Diversity of Human Immunodeficiency Virus Type-1 Subtypes in Western Kenya


Background: HIV/AIDS is the principal pandemic in the world today. Two viral types (HIV-1 and HIV-2), with numerous groups (M, N and O for HIV-1 and A through H for HIV-2) have emerged. These have further proliferated into numerous subtypes, sub-subtypes and circulating recombinant forms (CRF) over the last 30 years. HIV-1 variants circulate together within a geographical region providing an opportunity for recombination of viral strains within infected individuals. In Kenya, at least nine different genetic HIV-1 subtypes and several recombinant forms have been defined within group M, which accounts for the majority of cases in the AIDS pandemic. Objective: To determine the genetic diversity of HIV-1 in the western region of Kenya bordering Uganda. Methodology: A cross sectional study was carried out at Busia District Hospital between 2007 and 2009. A total of 75 patients were sampled randomly from a cohort of 1000 clients on antiretroviral therapy. Blood samples were analysed at the HIV Laboratory, Kenya Medical Research Institute, Nairobi, Kenya. PCR was carried out on the Pol region of HIV, sequenced and analysed by BLAST for subtypes. Results: BLAST analysis revealed the following circulating subtypes: 40/75 (53.30%) were HIV-1 group M subtype A1; 21/75 (28.0%) were subtype D; 5/75 (6.7%) were subtype G; 4/75 (5.30%) were subtype C; and 2/75 (2.70%) were subtype A2. Only one isolate was identified for the other subtypes viz: 1/75 (1.30%) resembled subtype B; 1/75 (1.30%) was A1/C, and 1/75 (1.30%) was A1/D. Conclusion: The study showed increasing HIV-1 diversity along the Kenya-Uganda border with the emergence of A1/C and A1/D recombinants. Such HIV-1 diversityvis a vis the recent expanded access to antiretroviral therapy in resource limited settings calls for continuous evaluation of anti-HIV regimens. There is need therefore, for regular surveillance and monitoring for mutations that are likely to lead to drug resistance if we have to achieve successful treatment outcomes.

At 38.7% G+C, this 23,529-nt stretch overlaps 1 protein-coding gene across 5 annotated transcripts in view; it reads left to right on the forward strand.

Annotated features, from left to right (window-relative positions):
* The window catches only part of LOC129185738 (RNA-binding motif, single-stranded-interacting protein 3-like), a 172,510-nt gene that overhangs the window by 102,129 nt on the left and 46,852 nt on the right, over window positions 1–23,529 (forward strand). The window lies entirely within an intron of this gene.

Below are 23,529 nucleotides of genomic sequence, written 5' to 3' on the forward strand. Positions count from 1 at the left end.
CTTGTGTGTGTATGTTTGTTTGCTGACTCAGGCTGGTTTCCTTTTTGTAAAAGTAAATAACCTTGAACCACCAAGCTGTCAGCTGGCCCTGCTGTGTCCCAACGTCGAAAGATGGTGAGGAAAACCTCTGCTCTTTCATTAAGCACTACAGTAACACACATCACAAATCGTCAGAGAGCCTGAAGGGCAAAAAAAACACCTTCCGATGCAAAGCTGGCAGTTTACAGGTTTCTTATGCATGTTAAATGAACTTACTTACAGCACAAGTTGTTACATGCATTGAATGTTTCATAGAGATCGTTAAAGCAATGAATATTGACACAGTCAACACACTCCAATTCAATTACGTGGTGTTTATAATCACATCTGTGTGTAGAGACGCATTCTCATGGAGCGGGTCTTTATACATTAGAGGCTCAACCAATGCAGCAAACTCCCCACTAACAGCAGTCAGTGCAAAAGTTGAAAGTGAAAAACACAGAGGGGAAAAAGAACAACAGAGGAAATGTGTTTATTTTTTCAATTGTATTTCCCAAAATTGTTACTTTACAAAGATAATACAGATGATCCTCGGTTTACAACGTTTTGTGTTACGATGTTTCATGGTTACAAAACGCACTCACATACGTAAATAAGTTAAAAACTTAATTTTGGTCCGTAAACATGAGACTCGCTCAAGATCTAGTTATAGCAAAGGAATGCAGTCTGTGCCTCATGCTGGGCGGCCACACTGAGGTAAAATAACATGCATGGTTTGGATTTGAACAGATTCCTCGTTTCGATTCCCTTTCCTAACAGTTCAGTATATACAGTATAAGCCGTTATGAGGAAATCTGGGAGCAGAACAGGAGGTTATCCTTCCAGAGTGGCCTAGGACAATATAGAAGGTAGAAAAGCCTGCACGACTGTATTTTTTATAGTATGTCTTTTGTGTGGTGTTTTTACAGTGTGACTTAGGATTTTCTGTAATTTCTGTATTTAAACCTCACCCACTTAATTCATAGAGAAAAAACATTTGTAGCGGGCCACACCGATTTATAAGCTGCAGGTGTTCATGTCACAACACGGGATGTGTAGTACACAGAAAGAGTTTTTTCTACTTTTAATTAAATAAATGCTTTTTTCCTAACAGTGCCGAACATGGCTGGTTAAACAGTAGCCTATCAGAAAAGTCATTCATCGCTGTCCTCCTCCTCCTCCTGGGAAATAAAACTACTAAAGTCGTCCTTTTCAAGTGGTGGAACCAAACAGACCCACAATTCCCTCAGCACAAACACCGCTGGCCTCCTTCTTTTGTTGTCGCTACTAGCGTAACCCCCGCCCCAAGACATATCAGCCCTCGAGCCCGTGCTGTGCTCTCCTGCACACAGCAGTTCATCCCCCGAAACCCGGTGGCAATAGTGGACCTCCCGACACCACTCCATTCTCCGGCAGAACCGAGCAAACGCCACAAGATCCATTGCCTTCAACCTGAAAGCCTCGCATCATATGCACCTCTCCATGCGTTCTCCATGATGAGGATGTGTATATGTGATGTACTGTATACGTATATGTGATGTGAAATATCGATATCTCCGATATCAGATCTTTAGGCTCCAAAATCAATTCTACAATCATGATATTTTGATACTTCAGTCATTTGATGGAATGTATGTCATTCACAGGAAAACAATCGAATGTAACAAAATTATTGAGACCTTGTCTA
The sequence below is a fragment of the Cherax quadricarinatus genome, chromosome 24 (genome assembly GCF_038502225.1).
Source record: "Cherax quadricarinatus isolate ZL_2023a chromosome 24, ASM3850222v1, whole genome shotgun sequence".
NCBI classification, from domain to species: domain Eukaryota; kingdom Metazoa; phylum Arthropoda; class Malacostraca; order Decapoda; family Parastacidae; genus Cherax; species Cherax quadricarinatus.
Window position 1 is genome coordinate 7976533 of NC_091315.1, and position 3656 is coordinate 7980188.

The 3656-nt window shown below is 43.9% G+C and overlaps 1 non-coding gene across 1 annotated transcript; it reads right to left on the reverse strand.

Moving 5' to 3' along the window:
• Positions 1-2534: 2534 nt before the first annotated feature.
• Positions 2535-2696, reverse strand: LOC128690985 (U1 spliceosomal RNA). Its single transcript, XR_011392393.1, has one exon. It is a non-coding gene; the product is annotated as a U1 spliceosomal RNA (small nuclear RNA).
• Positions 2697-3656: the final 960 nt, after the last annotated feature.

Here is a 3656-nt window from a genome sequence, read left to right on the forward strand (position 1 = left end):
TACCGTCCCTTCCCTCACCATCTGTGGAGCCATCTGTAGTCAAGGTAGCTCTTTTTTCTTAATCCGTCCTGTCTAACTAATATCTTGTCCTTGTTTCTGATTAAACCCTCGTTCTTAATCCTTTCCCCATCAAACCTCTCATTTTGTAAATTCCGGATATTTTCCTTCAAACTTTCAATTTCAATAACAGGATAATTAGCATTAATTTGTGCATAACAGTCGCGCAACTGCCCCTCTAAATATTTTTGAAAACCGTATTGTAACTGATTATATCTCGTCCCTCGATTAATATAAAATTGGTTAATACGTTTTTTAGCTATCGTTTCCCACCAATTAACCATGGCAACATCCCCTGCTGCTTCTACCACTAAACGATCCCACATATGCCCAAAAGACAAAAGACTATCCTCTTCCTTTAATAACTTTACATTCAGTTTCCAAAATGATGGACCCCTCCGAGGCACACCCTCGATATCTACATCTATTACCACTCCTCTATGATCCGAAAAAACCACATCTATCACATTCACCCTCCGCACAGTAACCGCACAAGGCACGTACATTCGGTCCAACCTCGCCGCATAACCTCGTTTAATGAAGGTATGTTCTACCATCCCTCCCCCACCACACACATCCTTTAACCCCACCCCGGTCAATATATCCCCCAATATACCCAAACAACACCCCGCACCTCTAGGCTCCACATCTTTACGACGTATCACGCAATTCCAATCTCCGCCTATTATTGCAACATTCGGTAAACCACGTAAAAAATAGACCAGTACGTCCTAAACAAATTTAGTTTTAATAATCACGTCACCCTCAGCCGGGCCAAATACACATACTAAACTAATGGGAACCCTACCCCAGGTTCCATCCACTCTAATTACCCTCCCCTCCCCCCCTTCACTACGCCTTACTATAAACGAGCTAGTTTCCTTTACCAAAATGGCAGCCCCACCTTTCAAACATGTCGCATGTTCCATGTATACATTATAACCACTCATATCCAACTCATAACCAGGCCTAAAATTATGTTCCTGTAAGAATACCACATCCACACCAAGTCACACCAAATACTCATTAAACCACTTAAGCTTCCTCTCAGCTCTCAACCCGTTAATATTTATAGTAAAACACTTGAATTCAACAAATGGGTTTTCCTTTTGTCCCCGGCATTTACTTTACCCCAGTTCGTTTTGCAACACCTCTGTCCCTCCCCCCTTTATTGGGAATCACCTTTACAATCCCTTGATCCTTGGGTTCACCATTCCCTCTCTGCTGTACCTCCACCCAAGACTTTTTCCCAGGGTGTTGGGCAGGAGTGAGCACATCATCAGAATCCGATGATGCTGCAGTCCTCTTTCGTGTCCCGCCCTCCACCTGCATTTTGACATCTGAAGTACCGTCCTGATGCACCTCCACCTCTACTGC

Share and Cite:

Adungo, F. , Gicheru, M. , Adungo, N. , Matilu, M. , Lihana, R. and Khamadi, S. (2014) Diversity of Human Immunodeficiency Virus Type-1 Subtypes in Western Kenya. World Journal of AIDS, 4, 365-372. doi: 10.4236/wja.2014.44043.

Conflicts of Interest

The authors declare no conflicts of interest.


[1] Robertson, D.L., Anderson, J.P., Bradac, J.A., Carr, J.K., Foley, B., Funkhouser, R.K., Gao, F., Hahn, B.H., Kalish, M.L., Kuiken, C., Learn, G.H., Leitner, T., McCutchan, F., Osmanov, S., Peeters, M., Pieniazek, D., Salminen, M., Sharp, P.M., Wolinsky, S. and Korber, B. (2000) HIV-1 Nomenclature Proposal. Science, 288, 55-56. http://dx.doi.org/10.1126/science.288.5463.55d
[2] Hemelaar, J., Gouws, E., Ghys, P.D. and Osmanov, S. (2006) Global and Regional Distribution of HIV-1 Genetic Subtypes and Recombinants in 2004. AIDS, 20, W13-W23.
[3] Eholie, S. and Anglaret, X. (2006) Commentary: Decline of HIV-2 Prevalence in West Africa: Good News or Bad News? International Journal of Epidemiology, 35, 1329-1330.
[4] Achkar, J.M., Burda, S.T., Konings, F.A., Urbanski, M.M., Williams, C.A., Seifen, D., Kahirimbanyi, M.N., Vogler, M., Parta, M., Lupatkin, H.C., Zolla-Pazner, S. and Nyambi, P.N. (2004) Infection with HIV Type 1 Group M Non-B Subtypes in Individuals Living in New York City. Journal of Acquired Immune Deficiency Syndromes, 36, 835-844. http://dx.doi.org/10.1097/00126334-200407010-00011
[5] Triques, K., Bourgeois, A., Vidal, N., Mpoudi-Ngole, E., Mulanga-Kabeya, C., Nzilambi, N., Torimiro, N., Saman, E., Delaporte, E. and Peeters, M. (2000) Near-Full-Length Genome Sequencing of Divergent African HIV Type 1 Subtype F Viruses Leads to the Identification of a New HIV Type 1 Subtype Designated K. AIDS Research and Human Retroviruses, 16, 139-151.
[6] Burke, D.S. (1997) Recombination in HIV: An Important Viral Evolutionary Strategy. Emerging Infectious Diseases, 3, 253-259. http://dx.doi.org/10.3201/eid0303.970301